«Edited and Annotated by John Costella The Lavoisier Group March 2010 About the Author John Costella was born in East Melbourne in 1966. After being ...»
I am going to be writing about this on my Climate Science Watch Website as soon as I think I can do so appropriately. I am most interested in what you have to say to set the record straight and put things in perspective—either on or off the record, whichever you wish. Will someone please explain this to me?
First, there was no intentional destruction of the primary source data. I am sure that, over 20 years ago, Phil Jones could not have foreseen that the raw temperature data might be the subject of legal proceedings by the Competitive Enterprise Institute and Pat Michaels.
Just as Santer would not have predicted receiving an email from Rick Piltz on October 8, 2009. But they most definitely should have known that they could be asked to justify their claims, at any time—especially given the extreme public policy implications.
The critics are applying impossible legal standards to science.
Santer supports critical legislation being enacted on the basis of the science, but denies the applicability of legal standards? His naivety is extraordinary.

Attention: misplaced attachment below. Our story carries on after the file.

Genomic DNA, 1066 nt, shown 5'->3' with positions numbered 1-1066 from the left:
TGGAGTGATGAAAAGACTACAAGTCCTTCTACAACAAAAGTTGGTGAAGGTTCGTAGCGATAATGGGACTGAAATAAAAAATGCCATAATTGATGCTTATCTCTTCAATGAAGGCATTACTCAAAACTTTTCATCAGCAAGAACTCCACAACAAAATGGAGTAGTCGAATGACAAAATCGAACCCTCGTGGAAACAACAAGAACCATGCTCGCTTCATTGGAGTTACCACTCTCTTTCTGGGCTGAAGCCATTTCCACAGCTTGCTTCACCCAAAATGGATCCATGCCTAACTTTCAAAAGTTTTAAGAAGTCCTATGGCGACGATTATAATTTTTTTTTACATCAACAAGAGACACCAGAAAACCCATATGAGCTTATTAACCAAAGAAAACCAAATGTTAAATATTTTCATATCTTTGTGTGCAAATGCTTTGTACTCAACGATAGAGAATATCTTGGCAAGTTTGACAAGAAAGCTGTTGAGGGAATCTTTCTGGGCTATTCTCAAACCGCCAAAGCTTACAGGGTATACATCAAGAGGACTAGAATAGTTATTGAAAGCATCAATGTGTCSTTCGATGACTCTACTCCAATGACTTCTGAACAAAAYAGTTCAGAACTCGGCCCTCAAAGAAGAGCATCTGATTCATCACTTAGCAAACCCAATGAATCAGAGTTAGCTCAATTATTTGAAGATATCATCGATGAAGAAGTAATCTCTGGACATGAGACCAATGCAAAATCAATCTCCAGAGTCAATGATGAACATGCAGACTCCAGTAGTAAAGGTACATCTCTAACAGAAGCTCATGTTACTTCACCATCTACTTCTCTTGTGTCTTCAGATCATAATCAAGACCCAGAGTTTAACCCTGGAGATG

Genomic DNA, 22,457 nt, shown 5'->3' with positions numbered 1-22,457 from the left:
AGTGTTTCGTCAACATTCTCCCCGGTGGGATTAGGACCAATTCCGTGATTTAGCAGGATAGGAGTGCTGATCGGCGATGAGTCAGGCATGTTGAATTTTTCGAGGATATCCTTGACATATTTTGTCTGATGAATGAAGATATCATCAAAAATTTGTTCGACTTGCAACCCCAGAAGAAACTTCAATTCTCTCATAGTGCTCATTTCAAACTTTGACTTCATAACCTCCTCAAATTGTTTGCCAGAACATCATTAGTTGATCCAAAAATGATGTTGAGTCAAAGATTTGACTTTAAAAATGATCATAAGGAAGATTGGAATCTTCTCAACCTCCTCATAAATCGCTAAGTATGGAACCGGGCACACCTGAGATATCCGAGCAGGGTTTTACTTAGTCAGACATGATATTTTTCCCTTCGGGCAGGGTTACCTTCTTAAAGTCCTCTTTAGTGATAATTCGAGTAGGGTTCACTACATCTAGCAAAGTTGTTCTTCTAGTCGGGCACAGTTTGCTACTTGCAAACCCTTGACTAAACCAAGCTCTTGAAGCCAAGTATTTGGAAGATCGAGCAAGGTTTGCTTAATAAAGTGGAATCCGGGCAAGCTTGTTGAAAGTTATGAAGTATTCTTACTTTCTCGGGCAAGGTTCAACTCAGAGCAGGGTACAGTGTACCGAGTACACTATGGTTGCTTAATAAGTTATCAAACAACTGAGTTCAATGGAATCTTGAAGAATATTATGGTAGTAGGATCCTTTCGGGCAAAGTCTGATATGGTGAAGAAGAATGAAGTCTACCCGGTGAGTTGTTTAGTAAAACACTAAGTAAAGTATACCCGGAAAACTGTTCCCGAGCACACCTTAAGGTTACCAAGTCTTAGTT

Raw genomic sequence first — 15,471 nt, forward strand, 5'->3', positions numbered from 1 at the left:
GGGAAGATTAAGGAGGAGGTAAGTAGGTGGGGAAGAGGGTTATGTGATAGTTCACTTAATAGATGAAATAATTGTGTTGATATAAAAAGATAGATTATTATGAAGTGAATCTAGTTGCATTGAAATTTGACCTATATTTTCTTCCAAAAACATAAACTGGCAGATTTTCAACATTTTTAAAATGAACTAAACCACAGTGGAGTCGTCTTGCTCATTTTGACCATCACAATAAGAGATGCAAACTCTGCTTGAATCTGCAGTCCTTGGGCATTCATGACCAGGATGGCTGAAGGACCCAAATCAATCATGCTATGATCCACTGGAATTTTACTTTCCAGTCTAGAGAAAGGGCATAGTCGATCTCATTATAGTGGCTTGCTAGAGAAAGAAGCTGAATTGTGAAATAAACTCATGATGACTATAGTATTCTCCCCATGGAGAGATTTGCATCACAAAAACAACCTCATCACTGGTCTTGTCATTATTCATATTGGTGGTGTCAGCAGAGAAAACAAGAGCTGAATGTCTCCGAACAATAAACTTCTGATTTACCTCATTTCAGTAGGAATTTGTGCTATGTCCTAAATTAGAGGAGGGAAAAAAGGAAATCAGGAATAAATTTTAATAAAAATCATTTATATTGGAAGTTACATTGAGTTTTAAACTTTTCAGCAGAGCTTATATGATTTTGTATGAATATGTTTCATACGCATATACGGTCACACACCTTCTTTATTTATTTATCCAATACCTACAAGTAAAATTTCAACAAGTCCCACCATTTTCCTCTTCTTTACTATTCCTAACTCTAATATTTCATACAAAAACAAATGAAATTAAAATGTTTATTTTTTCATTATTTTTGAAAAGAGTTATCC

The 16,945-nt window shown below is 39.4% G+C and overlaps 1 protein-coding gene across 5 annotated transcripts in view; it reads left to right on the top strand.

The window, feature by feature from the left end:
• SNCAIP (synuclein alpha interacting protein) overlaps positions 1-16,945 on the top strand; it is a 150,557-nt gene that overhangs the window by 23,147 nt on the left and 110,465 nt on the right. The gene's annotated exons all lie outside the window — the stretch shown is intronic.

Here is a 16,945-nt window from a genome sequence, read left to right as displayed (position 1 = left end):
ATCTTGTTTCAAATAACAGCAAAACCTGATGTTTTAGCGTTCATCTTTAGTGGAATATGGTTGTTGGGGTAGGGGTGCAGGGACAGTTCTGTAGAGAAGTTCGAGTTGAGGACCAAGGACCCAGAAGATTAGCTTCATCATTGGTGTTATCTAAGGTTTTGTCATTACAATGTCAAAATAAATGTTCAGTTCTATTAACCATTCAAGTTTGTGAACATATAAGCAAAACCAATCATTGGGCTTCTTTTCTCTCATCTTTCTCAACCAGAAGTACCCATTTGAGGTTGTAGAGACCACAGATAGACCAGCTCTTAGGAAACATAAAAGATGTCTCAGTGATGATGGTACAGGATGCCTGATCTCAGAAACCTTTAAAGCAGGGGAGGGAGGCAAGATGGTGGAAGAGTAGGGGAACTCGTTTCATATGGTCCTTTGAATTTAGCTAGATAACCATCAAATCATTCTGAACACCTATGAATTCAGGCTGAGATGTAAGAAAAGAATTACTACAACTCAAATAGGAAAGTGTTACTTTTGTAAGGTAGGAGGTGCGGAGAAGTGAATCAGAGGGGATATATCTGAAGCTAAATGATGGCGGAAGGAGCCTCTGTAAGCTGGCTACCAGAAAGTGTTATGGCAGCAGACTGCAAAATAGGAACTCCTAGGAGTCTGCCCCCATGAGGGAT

They are essentially claiming that if we do not retain—and make available to self-appointed auditors—every piece of information about every scientific paper we have ever published, we are perpetrating some vast deception on the American public.
I support that claim: All information should be archived.
I think most ordinary citizens understand that few among us have preserved every bank statement and every utility bill we’ve received in the last 20 years.
Santer’s comparing what is arguably the most important scientific data in the history of mankind to the electricity bill of a labourer in outback Wyoming must go down as one of the more ridiculous arguments of the Climategate perpetrators.
Michaels should and does know better. I can only conclude from his behavior—and from his participation in this legal action—that he is being intentionally dishonest. His intervention seems to be timed to influence opinion in the run-up to the Copenhagen meeting, and to garner publicity for himself.
Remember: only the “good guys” are permitted to influence opinion or receive publicity.
In my personal opinion, Michaels should be kicked out of the American Meteorological Society, the University of Virginia, and the scientific community as a whole.
Santer’s tantrum, yet again.
He cannot on the one hand engage in vicious public attacks on the reputations of individual scientists (in the past he has attacked Tom Karl, Tom Wigley, Jim Hansen, Mike Mann, myself, and numerous others), and on the other hand expect to be treated as a valued member of our professional societies.
You’re either for us, or against us. “Our” professional societies are for our team only.
The sad thing here is that Phil Jones is one of the true gentlemen of our field. I have known Phil for most of my scientific career.